I’ve found the bike underpass on the way to university the ultimate spot for frown-spotting: bikers rush by with one hand in their pocket for warmth, gritting their teeth. No one admires the yellow and red leaves anymore, and my friends have stopped saying hi. Not because they’re rude, but because they don’t register anything but the heavy rain and piercing, humid cold.
It appears that my home country, Finland, and the Netherlands have more in common than I ever thought: it’s not only salty liquorice that binds us together, we also share the bipolar seasonal personalities. In the summer, we both like to expose our milky white legs to burning UV rays and sip beer on a terrace. In the winter, we burrow in our homes, gain a layer of fat for insulation from pizza and wait for the spring.
We share the pain and the cold, but we combat it in completely different ways. When I was a kid, I was taught that water can kill. I’m wearing a water and wind-proof hiking jacket, rubber boots and a warm beanie, not to forget the mittens, fluffy socks and the merino base layer. If needed, I could sign up for an Antarctic expedition, starting tomorrow. I’m facing the upcoming months well prepared, looking forward to win the winter game.
The Dutch, on the other hand, accept the cold and damp as calm as Tibetan monks. They will wear whatever they like: short dresses, absorbent woolly coats, leather shoes. They accept that the Mighty Winter can’t be defeated; it has to be endured. For them, winter is absolutely no excuse to compromise their style.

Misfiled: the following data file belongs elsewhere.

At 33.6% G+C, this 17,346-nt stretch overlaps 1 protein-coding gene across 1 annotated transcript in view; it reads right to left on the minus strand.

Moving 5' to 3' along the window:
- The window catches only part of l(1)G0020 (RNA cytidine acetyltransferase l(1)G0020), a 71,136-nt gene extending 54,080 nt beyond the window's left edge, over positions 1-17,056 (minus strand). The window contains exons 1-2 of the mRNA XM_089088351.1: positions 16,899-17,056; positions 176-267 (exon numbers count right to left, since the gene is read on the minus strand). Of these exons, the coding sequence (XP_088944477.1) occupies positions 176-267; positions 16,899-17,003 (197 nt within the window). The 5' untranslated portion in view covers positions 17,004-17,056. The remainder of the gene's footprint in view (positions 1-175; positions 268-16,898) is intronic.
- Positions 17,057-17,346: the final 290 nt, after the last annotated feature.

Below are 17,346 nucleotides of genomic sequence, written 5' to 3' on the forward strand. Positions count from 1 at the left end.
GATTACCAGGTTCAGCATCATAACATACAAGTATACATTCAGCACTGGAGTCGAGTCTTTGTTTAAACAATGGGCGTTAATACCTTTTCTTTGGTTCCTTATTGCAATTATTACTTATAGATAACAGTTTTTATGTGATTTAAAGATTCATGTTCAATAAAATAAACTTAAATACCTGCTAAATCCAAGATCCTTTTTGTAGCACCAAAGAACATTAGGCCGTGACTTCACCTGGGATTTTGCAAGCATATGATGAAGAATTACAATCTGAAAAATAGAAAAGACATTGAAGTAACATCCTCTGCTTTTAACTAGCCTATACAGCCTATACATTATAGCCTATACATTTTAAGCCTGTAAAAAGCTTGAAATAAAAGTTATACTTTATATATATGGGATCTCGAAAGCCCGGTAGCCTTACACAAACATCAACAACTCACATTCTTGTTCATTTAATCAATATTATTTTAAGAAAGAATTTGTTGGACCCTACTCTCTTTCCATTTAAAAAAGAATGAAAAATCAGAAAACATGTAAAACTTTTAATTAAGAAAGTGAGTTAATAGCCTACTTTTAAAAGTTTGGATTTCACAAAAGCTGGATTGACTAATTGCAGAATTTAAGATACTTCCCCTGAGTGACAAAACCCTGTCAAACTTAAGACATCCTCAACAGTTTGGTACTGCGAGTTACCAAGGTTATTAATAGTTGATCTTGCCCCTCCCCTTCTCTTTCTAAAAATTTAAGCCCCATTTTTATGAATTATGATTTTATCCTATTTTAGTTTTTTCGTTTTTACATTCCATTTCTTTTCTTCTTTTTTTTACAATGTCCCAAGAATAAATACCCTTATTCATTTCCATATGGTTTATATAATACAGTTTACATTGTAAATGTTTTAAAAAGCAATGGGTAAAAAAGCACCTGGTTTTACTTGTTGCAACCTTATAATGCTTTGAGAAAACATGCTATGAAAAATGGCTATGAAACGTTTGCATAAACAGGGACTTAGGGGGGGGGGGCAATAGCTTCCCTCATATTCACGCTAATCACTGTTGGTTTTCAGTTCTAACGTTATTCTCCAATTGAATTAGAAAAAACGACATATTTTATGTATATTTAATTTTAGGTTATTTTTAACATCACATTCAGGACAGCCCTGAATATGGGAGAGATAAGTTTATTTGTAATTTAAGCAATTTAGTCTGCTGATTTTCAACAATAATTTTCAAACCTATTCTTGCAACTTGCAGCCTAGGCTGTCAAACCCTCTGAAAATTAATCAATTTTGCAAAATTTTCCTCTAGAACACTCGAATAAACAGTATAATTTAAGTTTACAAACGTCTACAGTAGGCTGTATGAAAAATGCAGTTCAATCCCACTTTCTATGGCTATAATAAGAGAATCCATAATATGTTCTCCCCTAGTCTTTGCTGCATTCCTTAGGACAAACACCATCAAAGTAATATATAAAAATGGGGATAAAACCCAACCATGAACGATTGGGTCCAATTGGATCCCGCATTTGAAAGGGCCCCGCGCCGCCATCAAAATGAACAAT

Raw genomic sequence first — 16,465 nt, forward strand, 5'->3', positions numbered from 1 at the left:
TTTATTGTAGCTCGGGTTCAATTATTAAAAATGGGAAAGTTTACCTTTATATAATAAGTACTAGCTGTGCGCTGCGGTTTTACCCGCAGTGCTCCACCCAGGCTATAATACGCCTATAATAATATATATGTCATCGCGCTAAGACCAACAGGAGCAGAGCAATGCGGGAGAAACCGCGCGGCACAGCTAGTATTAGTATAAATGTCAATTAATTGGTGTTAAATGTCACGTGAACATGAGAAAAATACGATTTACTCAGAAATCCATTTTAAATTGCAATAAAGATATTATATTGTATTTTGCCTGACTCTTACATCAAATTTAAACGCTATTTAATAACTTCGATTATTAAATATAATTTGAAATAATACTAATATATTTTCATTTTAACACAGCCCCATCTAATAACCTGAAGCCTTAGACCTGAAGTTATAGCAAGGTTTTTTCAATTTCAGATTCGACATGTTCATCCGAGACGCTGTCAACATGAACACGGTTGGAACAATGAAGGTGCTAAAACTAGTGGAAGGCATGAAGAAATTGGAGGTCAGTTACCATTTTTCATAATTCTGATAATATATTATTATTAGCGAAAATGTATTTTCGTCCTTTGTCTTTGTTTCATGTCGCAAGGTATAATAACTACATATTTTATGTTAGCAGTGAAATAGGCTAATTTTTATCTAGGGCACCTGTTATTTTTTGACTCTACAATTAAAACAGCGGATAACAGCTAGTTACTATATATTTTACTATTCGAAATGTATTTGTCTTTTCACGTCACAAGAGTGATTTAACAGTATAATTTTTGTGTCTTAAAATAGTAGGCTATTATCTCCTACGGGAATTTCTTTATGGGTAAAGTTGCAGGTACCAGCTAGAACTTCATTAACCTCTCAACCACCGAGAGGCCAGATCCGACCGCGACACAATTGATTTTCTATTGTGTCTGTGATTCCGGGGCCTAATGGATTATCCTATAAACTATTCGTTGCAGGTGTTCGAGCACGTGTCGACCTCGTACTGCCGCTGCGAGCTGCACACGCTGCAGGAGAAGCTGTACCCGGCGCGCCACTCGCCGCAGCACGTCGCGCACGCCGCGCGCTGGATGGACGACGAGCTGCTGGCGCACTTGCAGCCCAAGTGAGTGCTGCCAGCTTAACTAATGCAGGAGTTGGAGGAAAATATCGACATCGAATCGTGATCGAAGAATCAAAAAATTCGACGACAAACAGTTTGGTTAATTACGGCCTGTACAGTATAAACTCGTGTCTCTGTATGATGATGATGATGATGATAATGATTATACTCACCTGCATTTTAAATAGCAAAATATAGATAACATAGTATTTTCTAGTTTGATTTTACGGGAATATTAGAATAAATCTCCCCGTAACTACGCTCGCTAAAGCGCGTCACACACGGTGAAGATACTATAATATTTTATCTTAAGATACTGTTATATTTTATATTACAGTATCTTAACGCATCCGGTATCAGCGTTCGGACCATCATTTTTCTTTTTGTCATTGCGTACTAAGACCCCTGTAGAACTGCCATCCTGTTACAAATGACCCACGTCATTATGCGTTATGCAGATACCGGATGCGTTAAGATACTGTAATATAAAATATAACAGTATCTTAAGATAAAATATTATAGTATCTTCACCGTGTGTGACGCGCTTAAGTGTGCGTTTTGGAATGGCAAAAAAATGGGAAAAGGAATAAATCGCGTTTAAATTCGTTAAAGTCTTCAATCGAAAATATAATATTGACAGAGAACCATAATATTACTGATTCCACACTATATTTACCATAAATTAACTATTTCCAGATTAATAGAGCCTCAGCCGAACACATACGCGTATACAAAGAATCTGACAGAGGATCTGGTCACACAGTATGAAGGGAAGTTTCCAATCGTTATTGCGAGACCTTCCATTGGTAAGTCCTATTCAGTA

Never have I heard a Dutch friend complain about their wet shoes or make-up ruined by the downpour. Instead, they’ll laugh at miserable foreigners trying to cope with their climate and share this video (seel below) one more time. If I got a euro every time a local questions my nationality when I whine about the cruel, humid cold, I’d be a rich woman.
Fellow foreigners, we can do this. Let’s overpopulate the Sports Center sauna, sip on bockbier until Christmas and keep Popi Pizza’s owner’s paycheck nice and thick – whatever it takes to make it until March.
And when the spring comes, it will hopefully bring tulips out on the streets and make the rain a bit warmer. As Tilburg has one the biggest annual rainfalls of the country, the humidity will stay. After all, the season is just a state of mind.